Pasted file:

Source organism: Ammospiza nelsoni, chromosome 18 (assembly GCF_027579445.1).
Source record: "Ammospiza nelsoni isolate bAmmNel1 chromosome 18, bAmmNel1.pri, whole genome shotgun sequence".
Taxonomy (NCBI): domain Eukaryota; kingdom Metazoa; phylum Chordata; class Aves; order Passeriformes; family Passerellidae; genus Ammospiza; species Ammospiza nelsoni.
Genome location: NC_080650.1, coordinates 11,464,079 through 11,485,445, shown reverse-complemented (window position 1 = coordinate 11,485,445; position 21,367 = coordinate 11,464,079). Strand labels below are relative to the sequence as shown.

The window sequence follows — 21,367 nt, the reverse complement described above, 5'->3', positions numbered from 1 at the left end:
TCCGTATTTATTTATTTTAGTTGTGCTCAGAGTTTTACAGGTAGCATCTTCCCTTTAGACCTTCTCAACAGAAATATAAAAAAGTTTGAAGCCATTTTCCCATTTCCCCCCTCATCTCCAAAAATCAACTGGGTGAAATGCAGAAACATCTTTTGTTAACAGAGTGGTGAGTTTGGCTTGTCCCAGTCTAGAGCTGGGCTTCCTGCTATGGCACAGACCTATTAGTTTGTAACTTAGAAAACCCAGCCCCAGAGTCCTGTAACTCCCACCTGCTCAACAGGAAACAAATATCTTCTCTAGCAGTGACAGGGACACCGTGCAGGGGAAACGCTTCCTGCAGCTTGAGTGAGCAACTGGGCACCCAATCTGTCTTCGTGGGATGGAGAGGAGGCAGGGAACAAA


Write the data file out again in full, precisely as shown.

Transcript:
Source organism: Ammospiza nelsoni, chromosome 18 (assembly GCF_027579445.1).
Source record: "Ammospiza nelsoni isolate bAmmNel1 chromosome 18, bAmmNel1.pri, whole genome shotgun sequence".
Taxonomy (NCBI): domain Eukaryota; kingdom Metazoa; phylum Chordata; class Aves; order Passeriformes; family Passerellidae; genus Ammospiza; species Ammospiza nelsoni.
Genome location: NC_080650.1, coordinates 11,464,079 through 11,485,445, shown reverse-complemented (window position 1 = coordinate 11,485,445; position 21,367 = coordinate 11,464,079). Strand labels below are relative to the sequence as shown.

The window sequence follows — 21,367 nt, the reverse complement described above, 5'->3', positions numbered from 1 at the left end:
TCCGTATTTATTTATTTTAGTTGTGCTCAGAGTTTTACAGGTAGCATCTTCCCTTTAGACCTTCTCAACAGAAATATAAAAAAGTTTGAAGCCATTTTCCCATTTCCCCCCTCATCTCCAAAAATCAACTGGGTGAAATGCAGAAACATCTTTTGTTAACAGAGTGGTGAGTTTGGCTTGTCCCAGTCTAGAGCTGGGCTTCCTGCTATGGCACAGACCTATTAGTTTGTAACTTAGAAAACCCAGCCCCAGAGTCCTGTAACTCCCACCTGCTCAACAGGAAACAAATATCTTCTCTAGCAGTGACAGGGACACCGTGCAGGGGAAACGCTTCCTGCAGCTTGAGTGAGCAACTGGGCACCCAATCTGTCTTCGTGGGATGGAGAGGAGGCAGGGAACAAA